Contact your veterinarian

This might be the safest route, if you’re unsure of what to do. Maybe you’ve tried everything and just can’t seem ti wake your hammy up. Contact your vet, and bring your hamster in for a check up.

(If you like this article so far, you can pin it to your Pinterest board by clicking the image below. The article continues after the image.)

do hamsters hibernate (2)

How to care for a hamster that woke up from hibernation

Once your hamster has woken up, you will need to do a few things.

First, your hamster will be dehydrated since he did not drink any water at all. So provide him with fresh clean water. If you have a water bottle he will use that on his own.

But if your hammy is moving very slowly still, you can use an eye dropper or syringe to give him a few drops of water every few minutes, to make sure he gets some water.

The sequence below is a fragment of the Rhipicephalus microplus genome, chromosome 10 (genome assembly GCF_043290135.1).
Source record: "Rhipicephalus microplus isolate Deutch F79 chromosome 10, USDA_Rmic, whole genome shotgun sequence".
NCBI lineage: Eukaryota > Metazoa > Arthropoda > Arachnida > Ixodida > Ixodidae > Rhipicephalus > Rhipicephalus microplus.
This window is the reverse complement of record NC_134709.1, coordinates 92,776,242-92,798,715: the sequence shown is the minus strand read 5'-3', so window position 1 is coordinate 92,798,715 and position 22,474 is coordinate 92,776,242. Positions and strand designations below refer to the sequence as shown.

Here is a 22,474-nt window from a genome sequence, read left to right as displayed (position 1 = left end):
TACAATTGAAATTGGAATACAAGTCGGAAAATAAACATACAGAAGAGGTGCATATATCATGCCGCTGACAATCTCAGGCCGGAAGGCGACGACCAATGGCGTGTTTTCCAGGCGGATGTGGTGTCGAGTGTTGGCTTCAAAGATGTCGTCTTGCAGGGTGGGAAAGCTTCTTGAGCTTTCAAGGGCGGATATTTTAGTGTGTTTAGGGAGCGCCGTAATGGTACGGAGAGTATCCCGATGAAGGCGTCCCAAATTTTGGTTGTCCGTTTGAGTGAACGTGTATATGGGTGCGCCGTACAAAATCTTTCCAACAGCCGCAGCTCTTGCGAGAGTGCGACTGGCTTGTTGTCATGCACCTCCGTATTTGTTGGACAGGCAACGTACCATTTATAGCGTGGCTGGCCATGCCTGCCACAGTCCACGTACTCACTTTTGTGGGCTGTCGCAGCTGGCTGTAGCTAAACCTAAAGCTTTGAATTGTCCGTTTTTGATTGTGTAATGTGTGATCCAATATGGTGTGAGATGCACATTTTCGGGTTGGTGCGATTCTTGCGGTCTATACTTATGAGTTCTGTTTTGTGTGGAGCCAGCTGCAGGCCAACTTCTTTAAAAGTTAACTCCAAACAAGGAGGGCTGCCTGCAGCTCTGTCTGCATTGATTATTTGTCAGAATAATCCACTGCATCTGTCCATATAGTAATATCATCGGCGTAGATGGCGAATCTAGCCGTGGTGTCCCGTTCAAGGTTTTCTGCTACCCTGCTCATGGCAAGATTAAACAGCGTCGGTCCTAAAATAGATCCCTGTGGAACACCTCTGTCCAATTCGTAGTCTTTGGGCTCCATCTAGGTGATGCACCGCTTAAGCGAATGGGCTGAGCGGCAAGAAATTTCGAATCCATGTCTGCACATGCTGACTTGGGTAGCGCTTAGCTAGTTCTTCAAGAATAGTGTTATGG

As for the food, your hammy will need something easy to digest and very filling. For example a small piece of cooked chicken, plain, will suffice. Then continue feeding him as usual. If the chicken is a bit warm that’s even better since it will help warm your hammy up.

How to prevent hibernation or hypothermia in hamsters

This can be done by following a few rules, like:

  • Providing your hammy with clean, warm bedding. Check out this article to find out what kind of bedding and hideout your hamster needs to stay safe and warm.
  • Keeping the ambient temperature in the hamster’s room above 18 C/65 F, but below 24 C/75 F.
  • Not moving the hamster or his cage unless you absolutely need to, like moving house. In most cases he can be left home and checked up on by a friend or neighbor. No point in bringing the hamster out into the cold.